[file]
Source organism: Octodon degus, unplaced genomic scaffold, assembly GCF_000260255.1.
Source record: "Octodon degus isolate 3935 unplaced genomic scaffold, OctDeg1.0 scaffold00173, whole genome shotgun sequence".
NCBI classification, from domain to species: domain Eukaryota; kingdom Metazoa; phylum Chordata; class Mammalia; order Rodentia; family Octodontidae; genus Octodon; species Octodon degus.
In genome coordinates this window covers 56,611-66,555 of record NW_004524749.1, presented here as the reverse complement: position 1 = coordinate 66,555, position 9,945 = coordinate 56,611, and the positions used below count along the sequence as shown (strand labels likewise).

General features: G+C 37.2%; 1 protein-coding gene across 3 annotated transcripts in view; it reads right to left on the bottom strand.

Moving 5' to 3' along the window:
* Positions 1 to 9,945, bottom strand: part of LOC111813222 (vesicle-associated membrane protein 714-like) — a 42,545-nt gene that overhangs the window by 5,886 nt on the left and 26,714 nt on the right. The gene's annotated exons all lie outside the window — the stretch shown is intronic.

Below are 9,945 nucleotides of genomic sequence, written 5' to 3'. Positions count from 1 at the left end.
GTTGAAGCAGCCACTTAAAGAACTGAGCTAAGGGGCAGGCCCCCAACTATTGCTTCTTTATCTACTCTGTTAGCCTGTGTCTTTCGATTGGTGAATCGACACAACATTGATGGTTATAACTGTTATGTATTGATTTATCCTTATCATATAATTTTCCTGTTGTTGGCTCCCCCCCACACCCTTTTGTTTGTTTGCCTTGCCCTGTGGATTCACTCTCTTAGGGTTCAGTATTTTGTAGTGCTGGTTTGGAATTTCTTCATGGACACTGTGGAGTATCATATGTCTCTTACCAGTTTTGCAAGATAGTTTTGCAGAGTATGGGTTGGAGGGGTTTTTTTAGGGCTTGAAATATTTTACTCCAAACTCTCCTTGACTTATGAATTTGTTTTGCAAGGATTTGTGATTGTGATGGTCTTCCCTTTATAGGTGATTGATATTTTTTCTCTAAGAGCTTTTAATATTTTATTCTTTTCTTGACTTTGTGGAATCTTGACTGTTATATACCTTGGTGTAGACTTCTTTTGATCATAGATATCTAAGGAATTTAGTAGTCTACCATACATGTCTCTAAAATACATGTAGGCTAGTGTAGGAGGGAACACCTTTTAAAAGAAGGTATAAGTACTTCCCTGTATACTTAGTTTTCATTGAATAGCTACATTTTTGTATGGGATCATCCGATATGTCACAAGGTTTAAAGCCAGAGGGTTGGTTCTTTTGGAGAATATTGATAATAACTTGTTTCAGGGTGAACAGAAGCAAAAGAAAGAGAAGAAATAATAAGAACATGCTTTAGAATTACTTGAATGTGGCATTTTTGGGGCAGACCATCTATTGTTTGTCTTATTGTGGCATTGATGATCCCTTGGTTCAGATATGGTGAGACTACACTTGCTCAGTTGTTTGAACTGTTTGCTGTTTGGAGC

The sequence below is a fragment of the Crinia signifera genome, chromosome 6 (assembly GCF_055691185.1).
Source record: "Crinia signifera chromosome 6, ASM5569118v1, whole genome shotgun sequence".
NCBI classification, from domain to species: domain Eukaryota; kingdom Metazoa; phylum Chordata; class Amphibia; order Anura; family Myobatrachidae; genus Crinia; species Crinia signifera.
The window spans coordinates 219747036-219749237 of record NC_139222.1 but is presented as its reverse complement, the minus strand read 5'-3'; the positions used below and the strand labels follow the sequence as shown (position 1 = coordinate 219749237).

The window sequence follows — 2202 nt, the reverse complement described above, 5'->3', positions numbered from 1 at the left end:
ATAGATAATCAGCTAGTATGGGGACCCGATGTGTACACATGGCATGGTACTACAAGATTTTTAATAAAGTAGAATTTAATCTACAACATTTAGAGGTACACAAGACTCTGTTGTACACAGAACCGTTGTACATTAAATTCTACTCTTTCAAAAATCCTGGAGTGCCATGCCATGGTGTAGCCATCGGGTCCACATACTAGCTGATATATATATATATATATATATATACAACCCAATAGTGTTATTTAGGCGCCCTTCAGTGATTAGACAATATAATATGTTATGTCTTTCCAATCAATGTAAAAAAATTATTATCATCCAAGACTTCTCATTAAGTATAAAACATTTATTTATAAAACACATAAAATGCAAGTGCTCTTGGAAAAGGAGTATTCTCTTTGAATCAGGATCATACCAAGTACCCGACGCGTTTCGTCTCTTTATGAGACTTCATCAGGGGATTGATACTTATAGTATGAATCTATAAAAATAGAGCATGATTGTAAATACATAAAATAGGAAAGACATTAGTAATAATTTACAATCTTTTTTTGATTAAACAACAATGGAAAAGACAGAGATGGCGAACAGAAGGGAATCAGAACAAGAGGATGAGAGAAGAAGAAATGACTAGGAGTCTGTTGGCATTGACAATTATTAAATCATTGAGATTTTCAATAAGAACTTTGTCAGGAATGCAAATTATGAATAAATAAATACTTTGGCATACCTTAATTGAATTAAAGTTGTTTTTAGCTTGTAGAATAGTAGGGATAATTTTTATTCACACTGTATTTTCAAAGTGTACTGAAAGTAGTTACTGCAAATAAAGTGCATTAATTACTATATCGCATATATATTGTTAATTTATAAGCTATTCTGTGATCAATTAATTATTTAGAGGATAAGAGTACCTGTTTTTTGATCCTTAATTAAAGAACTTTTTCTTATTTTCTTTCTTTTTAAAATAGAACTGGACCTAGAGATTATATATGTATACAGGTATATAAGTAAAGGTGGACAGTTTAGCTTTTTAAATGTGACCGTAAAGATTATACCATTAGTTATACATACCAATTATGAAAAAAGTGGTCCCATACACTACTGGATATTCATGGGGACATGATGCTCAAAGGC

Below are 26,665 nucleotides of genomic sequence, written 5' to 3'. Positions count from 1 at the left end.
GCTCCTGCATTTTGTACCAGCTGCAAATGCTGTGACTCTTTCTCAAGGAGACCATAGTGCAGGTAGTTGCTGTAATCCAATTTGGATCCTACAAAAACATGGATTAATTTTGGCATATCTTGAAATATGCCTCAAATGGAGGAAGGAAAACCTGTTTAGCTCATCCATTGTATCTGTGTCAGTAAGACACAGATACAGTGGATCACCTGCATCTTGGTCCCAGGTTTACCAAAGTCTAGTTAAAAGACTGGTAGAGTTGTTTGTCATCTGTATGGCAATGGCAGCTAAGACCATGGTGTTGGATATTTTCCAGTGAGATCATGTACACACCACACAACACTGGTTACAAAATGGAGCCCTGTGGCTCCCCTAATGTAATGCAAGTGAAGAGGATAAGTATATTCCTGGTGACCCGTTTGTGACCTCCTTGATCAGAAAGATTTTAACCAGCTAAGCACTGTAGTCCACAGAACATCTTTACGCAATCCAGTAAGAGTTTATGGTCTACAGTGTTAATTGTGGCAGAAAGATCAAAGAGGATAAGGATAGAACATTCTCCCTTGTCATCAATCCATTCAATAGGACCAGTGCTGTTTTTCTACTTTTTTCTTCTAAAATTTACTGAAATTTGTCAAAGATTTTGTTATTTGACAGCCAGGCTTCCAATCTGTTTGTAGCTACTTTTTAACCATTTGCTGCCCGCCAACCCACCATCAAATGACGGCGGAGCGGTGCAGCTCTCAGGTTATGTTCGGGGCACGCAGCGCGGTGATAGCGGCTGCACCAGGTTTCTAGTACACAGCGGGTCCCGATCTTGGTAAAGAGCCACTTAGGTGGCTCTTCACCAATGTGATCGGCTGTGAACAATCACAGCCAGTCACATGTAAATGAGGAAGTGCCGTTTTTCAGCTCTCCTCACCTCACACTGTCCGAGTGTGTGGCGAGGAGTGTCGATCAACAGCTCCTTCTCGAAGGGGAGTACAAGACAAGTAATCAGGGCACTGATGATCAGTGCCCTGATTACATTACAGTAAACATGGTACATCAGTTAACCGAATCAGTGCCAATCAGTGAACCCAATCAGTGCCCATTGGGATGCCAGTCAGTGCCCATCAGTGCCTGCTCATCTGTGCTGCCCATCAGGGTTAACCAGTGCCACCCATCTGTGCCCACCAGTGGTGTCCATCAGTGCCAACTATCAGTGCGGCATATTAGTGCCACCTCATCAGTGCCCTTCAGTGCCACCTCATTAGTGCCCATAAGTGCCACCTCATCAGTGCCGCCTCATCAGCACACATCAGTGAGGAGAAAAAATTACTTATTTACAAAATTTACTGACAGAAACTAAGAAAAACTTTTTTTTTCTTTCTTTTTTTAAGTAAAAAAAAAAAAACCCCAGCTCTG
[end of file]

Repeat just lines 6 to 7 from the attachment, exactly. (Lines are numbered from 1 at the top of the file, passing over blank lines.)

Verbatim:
Moving 5' to 3' along the window:
* Positions 1 to 9,945, bottom strand: part of LOC111813222 (vesicle-associated membrane protein 714-like) — a 42,545-nt gene that overhangs the window by 5,886 nt on the left and 26,714 nt on the right. The gene's annotated exons all lie outside the window — the stretch shown is intronic.